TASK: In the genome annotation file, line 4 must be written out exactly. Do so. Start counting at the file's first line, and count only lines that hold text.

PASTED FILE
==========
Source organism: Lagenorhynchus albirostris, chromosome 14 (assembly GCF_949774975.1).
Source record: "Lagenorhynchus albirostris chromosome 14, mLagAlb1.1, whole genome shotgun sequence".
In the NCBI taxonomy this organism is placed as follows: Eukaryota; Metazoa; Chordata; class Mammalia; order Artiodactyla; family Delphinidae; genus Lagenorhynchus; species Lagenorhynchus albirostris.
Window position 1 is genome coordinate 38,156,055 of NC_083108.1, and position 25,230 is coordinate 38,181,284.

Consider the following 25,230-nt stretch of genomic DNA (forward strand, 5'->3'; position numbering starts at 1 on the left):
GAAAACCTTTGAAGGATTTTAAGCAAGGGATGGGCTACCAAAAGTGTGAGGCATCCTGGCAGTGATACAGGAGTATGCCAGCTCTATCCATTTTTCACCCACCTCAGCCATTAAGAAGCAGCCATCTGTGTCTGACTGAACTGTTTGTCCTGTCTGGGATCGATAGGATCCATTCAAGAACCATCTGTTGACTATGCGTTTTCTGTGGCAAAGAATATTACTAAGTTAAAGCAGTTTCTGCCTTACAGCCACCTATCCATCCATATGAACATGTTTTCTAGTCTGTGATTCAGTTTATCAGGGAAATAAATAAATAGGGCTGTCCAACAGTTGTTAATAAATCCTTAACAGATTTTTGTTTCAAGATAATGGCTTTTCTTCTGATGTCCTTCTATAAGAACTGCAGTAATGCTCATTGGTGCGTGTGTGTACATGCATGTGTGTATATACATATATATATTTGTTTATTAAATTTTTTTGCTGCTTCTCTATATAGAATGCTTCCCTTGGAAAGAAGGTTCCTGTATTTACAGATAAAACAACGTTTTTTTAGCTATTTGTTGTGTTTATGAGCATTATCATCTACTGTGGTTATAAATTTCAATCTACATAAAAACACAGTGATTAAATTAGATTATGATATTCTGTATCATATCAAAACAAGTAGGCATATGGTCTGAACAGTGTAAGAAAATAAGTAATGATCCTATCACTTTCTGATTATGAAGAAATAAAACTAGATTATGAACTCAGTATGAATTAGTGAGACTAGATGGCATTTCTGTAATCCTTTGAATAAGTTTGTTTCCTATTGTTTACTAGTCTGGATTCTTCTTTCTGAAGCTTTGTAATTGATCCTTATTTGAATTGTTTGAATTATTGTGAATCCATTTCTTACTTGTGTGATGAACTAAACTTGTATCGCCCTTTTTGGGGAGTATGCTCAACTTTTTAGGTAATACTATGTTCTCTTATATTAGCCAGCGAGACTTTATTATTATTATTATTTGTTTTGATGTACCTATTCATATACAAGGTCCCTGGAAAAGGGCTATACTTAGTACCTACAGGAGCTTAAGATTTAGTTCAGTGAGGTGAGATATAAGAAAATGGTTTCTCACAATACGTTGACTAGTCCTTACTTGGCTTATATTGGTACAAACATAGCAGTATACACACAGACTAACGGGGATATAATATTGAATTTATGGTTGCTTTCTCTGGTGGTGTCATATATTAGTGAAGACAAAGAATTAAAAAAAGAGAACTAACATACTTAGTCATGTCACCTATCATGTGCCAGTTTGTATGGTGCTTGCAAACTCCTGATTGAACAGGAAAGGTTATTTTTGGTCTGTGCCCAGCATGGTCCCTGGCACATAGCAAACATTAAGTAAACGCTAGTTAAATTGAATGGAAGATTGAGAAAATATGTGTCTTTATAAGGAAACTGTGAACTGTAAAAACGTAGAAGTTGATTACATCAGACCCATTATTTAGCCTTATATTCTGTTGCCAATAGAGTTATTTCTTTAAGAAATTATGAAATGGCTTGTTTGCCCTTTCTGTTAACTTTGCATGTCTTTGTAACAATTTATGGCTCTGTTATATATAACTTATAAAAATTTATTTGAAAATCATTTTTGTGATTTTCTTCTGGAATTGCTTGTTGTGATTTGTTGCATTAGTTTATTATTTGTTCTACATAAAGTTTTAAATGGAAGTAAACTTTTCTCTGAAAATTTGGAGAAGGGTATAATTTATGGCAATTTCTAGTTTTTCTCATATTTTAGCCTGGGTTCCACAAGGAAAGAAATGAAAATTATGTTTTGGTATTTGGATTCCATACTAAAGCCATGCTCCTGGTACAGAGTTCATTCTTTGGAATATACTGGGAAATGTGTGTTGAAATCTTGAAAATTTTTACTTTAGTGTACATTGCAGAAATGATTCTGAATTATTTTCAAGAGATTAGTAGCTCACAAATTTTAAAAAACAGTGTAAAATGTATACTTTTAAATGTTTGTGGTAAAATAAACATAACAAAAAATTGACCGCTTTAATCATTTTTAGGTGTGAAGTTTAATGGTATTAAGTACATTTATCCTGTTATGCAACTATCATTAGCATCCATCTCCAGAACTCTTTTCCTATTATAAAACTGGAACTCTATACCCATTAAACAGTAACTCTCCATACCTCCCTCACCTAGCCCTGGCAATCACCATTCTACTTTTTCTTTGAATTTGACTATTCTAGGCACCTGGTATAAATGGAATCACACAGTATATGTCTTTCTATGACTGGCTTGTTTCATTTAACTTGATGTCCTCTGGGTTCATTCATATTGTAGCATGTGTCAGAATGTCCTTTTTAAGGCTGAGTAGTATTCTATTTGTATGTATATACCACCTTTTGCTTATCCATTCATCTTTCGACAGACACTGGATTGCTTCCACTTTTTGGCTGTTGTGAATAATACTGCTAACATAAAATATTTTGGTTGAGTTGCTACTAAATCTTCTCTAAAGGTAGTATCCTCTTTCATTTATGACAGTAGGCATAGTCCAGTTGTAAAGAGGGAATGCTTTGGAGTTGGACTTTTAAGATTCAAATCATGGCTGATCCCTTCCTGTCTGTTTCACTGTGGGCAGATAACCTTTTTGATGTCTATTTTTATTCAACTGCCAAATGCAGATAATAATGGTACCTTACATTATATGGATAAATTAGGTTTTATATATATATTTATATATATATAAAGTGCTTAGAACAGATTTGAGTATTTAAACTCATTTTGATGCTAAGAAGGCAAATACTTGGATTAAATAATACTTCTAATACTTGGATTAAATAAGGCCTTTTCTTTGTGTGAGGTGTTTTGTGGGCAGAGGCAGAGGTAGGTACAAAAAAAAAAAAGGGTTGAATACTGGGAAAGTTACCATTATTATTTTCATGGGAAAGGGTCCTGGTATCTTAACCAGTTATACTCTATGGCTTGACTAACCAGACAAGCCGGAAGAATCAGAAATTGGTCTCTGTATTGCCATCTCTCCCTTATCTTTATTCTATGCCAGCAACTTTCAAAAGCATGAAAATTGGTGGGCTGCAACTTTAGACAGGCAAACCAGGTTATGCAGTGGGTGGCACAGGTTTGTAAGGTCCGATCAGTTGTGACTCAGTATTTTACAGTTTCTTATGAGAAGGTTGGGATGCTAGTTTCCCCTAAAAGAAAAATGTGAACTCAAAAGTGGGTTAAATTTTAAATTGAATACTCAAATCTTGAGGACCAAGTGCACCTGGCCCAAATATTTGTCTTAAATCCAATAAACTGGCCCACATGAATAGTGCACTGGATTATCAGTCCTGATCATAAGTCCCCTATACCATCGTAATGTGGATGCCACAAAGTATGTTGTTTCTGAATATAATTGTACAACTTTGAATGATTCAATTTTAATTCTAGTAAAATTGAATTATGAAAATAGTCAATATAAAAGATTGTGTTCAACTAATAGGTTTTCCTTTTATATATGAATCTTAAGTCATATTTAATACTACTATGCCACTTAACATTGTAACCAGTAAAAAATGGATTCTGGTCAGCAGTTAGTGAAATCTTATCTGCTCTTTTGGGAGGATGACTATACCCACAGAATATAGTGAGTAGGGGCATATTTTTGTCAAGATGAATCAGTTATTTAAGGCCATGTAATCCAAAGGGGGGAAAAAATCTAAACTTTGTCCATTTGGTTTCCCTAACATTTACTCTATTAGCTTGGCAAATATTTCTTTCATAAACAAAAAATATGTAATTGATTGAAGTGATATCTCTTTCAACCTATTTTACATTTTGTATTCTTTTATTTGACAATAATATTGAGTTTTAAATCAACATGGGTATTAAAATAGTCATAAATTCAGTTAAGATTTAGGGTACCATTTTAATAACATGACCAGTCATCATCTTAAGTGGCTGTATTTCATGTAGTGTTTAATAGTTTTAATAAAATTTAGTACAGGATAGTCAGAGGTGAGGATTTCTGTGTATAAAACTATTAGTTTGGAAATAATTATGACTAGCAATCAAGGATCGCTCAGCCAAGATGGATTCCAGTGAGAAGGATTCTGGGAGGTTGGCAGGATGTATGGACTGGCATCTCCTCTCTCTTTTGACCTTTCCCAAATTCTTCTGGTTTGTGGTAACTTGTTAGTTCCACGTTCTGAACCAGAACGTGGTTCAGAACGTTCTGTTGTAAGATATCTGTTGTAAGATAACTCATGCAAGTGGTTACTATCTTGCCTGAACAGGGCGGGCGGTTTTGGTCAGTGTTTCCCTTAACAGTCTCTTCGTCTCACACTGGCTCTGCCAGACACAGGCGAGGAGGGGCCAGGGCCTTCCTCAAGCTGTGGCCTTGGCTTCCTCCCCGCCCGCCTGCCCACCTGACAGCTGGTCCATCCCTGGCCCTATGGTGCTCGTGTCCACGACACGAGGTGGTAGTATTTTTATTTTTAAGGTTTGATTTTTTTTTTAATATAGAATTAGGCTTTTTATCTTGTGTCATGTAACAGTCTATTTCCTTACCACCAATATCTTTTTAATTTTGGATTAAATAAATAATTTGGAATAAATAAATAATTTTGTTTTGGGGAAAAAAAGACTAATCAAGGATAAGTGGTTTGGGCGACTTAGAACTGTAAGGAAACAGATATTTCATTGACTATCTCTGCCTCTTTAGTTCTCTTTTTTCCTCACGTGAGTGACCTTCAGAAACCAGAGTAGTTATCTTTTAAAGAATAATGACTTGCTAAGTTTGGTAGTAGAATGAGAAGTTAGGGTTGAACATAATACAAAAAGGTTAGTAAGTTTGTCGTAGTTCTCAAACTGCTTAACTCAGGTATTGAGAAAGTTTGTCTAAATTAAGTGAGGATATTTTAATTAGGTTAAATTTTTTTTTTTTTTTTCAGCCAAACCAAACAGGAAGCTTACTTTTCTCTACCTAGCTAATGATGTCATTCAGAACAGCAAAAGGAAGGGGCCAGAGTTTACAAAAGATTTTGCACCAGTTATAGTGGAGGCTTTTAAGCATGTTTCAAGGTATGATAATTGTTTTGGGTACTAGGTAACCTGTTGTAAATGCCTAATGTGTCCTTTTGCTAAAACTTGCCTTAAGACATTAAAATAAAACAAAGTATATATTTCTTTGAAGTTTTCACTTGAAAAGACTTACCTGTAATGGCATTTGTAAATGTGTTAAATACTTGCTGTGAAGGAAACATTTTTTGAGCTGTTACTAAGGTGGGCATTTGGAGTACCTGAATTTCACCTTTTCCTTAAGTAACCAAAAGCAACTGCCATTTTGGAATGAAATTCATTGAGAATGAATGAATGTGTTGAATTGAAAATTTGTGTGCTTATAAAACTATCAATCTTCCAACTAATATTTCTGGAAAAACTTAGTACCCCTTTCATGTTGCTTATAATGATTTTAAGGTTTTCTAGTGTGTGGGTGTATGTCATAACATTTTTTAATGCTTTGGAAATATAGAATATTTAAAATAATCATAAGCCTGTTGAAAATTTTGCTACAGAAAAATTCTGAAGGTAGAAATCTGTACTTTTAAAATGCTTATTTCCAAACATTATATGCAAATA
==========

Window position 1 is genome coordinate 38,156,055 of NC_083108.1, and position 25,230 is coordinate 38,181,284.